Discretionary spending has plummeted out of necessity since we have been unsure how much exactly everything was going to cost us, we needed as much padding in our accounts as possible. I think we have had one take out meal on the day we moved, and we have eaten out twice since April, which is pretty good going for us. I have bought a couple beers recently, but we have been so busy moving house thst there has been no time to spend money. We are pretty much cash flowing everything at this point, with no debt being carried on credit cards, which I’m very happy with. I haven't made any contributions to my investment accounts this month, and possibly won't do for the next few months while we rebuild our cash savings funds back up.

Mortgage payment is roughly £300 each, over 28 years, we'll be overpaying by quite a lot, at least £200, maybe more. It's been a while since I had to pay housing so I will be caerfully monitor spending over next few months to ensure I am being good!

User avatar
cmonkey
Posts: 1671
Joined: Mon Apr 21, 2014 11:56 am

Re: vexed's ERE journey from the very beginning!

Post by cmonkey » Fri Jun 16, 2017 7:25 am

You should make the most of that toilet.


Congrats on the new house! You sound like my friend here, so many "need to dos" ; just remember most of those are actually "wants". ;)

User avatar
vexed87
Posts: 1367
Joined: Fri Feb 20, 2015 8:02 am
Location: Yorkshire, UK

Re: vexed's ERE journey from the very beginning!

Post by vexed87 » Fri Jun 16, 2017 3:52 pm

Hah, that decal might just finish me off. :twisted:

User avatar
vexed87
Posts: 1367
Joined: Fri Feb 20, 2015 8:02 am
Location: Yorkshire, UK

Re: vexed's ERE journey from the very beginning!

Post by vexed87 » Fri Sep 01, 2017 8:45 am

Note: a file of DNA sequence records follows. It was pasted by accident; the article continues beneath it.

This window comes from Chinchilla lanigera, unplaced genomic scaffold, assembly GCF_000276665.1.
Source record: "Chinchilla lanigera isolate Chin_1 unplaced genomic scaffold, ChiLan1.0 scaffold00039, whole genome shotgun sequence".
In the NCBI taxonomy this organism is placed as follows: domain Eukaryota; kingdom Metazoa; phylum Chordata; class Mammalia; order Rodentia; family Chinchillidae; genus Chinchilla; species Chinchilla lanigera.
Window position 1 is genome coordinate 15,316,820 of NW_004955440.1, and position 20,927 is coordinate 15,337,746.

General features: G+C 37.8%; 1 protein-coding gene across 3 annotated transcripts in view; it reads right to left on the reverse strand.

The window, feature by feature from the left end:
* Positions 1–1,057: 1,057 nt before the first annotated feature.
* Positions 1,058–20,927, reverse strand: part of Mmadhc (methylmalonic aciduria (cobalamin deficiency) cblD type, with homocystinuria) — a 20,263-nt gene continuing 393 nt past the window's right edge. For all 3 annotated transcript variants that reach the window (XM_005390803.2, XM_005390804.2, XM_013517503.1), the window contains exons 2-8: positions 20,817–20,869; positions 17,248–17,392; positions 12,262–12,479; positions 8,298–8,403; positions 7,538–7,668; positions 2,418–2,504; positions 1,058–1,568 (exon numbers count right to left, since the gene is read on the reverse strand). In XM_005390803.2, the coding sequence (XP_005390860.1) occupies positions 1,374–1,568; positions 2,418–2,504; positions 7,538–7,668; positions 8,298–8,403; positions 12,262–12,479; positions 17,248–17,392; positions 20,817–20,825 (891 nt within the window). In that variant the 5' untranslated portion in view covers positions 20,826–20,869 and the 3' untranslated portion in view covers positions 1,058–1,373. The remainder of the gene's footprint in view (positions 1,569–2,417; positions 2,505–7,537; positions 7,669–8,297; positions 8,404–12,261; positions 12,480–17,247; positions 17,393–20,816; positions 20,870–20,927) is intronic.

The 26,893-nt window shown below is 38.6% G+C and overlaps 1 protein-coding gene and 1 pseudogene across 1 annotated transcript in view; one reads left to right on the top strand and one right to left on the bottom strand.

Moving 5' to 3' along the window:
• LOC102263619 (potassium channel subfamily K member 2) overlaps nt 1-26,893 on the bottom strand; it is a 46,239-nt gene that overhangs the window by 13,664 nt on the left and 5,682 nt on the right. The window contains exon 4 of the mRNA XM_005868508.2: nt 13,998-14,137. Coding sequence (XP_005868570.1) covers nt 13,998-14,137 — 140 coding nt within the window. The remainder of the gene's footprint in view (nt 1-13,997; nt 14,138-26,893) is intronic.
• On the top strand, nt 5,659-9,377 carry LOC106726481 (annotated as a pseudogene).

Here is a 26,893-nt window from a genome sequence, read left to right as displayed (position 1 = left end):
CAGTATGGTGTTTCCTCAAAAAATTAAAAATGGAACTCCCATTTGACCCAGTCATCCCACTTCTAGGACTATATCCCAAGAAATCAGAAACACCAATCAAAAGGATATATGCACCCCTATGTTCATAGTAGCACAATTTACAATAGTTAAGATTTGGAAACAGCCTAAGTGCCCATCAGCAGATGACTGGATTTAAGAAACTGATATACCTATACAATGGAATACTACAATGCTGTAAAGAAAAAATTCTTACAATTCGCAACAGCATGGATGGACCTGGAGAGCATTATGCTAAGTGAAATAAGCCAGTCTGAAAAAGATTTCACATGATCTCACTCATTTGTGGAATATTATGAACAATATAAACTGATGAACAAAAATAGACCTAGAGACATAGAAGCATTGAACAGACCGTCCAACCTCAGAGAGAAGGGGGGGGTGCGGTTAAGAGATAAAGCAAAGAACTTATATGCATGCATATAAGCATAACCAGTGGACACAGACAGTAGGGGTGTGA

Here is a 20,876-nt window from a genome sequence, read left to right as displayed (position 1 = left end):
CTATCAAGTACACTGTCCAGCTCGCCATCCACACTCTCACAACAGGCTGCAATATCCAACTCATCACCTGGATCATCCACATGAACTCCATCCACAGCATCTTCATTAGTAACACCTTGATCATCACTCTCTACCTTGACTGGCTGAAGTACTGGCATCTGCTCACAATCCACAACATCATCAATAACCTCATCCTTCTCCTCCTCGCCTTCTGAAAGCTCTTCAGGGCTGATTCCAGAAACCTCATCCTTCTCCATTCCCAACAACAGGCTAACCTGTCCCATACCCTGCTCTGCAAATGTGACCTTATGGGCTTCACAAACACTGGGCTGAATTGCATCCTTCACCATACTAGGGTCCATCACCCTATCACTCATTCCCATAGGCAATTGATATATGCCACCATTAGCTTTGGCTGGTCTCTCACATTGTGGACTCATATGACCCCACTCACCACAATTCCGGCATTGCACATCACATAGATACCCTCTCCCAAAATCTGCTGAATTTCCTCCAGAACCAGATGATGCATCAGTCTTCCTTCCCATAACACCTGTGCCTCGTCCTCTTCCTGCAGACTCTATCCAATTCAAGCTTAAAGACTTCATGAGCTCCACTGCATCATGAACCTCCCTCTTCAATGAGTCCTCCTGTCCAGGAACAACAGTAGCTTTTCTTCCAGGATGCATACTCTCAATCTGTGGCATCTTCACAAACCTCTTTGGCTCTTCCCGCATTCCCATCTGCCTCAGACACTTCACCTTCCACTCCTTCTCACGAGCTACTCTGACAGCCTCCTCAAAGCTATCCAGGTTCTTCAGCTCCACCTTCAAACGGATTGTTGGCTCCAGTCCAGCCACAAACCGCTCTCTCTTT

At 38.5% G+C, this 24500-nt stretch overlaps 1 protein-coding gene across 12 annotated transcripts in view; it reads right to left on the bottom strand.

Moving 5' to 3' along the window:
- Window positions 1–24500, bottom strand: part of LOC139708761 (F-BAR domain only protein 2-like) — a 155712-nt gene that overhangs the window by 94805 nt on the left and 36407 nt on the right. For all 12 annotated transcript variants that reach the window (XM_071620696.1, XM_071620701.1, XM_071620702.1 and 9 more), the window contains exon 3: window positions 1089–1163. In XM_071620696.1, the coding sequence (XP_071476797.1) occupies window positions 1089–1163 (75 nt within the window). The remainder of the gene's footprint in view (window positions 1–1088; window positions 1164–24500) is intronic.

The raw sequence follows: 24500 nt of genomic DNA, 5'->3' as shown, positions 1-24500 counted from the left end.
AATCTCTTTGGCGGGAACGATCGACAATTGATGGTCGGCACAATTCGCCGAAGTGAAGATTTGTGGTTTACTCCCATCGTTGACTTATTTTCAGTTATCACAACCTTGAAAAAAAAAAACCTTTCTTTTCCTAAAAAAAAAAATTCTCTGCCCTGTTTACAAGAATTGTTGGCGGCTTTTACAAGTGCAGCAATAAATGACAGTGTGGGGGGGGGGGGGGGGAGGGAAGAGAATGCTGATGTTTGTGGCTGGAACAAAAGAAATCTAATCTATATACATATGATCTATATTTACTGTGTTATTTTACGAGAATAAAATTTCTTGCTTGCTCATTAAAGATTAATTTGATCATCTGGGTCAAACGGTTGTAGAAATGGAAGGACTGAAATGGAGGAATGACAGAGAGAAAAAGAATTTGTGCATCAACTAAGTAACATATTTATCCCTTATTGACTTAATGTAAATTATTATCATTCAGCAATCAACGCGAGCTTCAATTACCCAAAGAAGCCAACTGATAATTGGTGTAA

Where did the summer go? Sheesh. Sorry about the long ramble that follows...

First the bad news;

I have got into a bad habit of buying lunch at work, not every day, but way more often that I'd like. £50 of our food budget has been spent on mediocre meal-deal sandwiches with a 500ml serving of diet cola, urgh. I may need a MMM facepunch. I should get more organised and prepare a pack-up the evening before rather than leave it until the last minute in the morning. I've set myself a goal for September to do 100% pack-ups, because this is an inexcusable waste of money, I should know better.

There's not much to add on the investing front, the PP is still doing it's job and my money is still safe despite all the brexit turmoil. As ever, I'm enjoying watching the dividends role in. Sadly, I have saved nothing since our move in May. I sort of feel like I don't belong on the ERE forum right now. Not sure what I have to show for the lack of saving, except...

My 2014 model road bike got an expensive upgrade, it's now running the latest and greatest shimano 105 11 speed groupset, £290 down the drain.
£60 to replace worn out bib shorts, plus a new rear wheel also for the road bike as I trashed my last one on a pot hole, another £70 down the drain.
My 2010 desktop PC's GPU died, so I got a modern equivalent, £280 down the drain.
A 2TB hard drive died, luckily I had a spare, back up your stuff people, lots of data, mostly priceless pictures, down the drain, luckily I'm not sentimental about these things.
I bought a bunch of books, and quite unlike me 3 new video games, £100 down the drain.
I had a couple of ridiculous close calls whilst riding the bike so I decided to get an action cam and associated bicycle mounting paraphernalia, next time I'll have footage to show the police, but... another £100 down the drain.
>£6,000 spent on furnishing and decorating the new place since May, technically not down the drain, because DW and I both really really wanted this stuff to make our home comfortable and bring it up to date.

Total spend >£6900, savings rate -50% :cry: